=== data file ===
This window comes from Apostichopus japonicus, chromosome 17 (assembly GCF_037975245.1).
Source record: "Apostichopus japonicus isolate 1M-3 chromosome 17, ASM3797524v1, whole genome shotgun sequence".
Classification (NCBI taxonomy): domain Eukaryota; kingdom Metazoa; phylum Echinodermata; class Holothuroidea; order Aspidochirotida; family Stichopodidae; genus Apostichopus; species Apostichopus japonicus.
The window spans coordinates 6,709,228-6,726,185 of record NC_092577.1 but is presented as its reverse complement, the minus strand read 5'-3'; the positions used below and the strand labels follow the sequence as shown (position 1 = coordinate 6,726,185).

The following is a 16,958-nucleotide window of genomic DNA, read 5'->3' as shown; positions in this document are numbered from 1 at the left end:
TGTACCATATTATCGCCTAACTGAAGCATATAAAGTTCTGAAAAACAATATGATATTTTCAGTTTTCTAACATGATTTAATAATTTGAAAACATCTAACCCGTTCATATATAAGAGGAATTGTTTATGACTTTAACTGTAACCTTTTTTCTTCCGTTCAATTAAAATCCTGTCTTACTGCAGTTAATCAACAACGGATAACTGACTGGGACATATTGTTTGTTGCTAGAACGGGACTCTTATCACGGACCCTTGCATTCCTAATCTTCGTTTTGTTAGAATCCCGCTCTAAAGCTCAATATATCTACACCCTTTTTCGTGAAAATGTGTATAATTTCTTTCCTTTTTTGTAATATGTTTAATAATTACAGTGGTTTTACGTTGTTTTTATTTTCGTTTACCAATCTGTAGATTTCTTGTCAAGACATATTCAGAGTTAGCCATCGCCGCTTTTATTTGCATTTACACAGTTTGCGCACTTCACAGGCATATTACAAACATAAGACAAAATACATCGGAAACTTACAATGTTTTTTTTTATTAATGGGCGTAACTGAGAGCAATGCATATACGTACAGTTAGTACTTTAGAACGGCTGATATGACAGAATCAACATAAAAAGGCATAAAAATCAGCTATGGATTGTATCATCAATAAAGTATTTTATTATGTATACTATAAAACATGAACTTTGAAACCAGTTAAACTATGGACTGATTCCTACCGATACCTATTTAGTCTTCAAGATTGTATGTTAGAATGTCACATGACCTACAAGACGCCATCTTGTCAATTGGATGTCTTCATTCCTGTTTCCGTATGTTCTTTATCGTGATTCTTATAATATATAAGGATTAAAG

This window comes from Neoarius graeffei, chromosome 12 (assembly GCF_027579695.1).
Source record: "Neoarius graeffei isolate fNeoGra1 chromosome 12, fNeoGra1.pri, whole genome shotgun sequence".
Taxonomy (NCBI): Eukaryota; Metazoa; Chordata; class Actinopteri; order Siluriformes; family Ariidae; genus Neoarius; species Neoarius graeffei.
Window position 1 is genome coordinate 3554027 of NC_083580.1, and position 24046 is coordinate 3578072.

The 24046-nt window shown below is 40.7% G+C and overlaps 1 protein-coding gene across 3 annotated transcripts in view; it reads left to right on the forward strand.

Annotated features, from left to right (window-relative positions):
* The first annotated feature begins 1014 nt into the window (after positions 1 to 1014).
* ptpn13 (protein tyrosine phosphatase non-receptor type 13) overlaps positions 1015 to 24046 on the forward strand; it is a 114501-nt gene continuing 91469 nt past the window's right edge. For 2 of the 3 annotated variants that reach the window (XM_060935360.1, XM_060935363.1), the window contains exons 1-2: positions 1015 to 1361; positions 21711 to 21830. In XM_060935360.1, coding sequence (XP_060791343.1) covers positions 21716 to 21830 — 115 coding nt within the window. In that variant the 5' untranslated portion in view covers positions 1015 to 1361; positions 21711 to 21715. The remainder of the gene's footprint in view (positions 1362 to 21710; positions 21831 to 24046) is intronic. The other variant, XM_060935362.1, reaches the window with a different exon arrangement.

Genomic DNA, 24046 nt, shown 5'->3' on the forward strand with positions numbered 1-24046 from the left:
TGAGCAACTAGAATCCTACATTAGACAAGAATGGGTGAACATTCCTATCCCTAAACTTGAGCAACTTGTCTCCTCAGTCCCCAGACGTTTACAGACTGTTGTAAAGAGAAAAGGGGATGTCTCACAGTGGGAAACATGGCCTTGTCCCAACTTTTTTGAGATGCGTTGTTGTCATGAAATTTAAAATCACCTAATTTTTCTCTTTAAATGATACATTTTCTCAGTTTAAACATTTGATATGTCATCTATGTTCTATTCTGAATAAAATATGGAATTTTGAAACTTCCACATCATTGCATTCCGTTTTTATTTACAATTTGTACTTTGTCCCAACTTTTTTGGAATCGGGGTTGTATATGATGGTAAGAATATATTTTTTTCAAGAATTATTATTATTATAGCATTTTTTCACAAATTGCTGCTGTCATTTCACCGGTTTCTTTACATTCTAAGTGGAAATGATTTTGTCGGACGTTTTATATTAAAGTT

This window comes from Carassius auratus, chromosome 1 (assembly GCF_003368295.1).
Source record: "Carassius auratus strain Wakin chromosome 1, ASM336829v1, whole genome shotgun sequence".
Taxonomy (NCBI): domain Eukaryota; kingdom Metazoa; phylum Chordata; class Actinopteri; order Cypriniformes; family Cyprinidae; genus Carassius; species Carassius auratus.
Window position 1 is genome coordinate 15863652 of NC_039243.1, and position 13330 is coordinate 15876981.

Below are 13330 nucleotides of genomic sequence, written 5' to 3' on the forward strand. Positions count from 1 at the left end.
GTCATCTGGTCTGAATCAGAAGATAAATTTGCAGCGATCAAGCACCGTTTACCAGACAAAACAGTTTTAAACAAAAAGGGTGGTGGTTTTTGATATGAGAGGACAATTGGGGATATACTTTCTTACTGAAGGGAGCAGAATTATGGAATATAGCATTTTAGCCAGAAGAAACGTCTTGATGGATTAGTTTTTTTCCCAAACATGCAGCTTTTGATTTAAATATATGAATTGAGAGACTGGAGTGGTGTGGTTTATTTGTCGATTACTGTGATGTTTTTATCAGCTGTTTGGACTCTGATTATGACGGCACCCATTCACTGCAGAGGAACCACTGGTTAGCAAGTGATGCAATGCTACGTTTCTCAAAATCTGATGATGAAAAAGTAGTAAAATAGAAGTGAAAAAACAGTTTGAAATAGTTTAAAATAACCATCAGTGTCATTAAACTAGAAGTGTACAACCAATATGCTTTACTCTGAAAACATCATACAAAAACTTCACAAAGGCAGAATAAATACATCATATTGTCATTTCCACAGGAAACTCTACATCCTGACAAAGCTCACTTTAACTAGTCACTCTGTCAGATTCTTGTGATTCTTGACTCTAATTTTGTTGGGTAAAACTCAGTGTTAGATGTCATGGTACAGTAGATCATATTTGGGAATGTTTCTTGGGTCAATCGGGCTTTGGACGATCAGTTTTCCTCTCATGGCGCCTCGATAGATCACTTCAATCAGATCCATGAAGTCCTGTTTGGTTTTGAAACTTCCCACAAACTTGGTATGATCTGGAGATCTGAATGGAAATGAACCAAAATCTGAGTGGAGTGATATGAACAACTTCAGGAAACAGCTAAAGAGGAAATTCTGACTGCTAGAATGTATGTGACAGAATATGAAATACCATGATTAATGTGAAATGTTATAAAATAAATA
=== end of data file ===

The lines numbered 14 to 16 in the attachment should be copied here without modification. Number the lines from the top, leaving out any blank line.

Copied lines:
* ptpn13 (protein tyrosine phosphatase non-receptor type 13) overlaps positions 1015 to 24046 on the forward strand; it is a 114501-nt gene continuing 91469 nt past the window's right edge. For 2 of the 3 annotated variants that reach the window (XM_060935360.1, XM_060935363.1), the window contains exons 1-2: positions 1015 to 1361; positions 21711 to 21830. In XM_060935360.1, coding sequence (XP_060791343.1) covers positions 21716 to 21830 — 115 coding nt within the window. In that variant the 5' untranslated portion in view covers positions 1015 to 1361; positions 21711 to 21715. The remainder of the gene's footprint in view (positions 1362 to 21710; positions 21831 to 24046) is intronic. The other variant, XM_060935362.1, reaches the window with a different exon arrangement.

Genomic DNA, 24046 nt, shown 5'->3' on the forward strand with positions numbered 1-24046 from the left:
TGAGCAACTAGAATCCTACATTAGACAAGAATGGGTGAACATTCCTATCCCTAAACTTGAGCAACTTGTCTCCTCAGTCCCCAGACGTTTACAGACTGTTGTAAAGAGAAAAGGGGATGTCTCACAGTGGGAAACATGGCCTTGTCCCAACTTTTTTGAGATGCGTTGTTGTCATGAAATTTAAAATCACCTAATTTTTCTCTTTAAATGATACATTTTCTCAGTTTAAACATTTGATATGTCATCTATGTTCTATTCTGAATAAAATATGGAATTTTGAAACTTCCACATCATTGCATTCCGTTTTTATTTACAATTTGTACTTTGTCCCAACTTTTTTGGAATCGGGGTTGTATATGATGGTAAGAATATATTTTTTTCAAGAATTATTATTATTATAGCATTTTTTCACAAATTGCTGCTGTCATTTCACCGGTTTCTTTACATTCTAAGTGGAAATGATTTTGTCGGACGTTTTATATTAAAGTT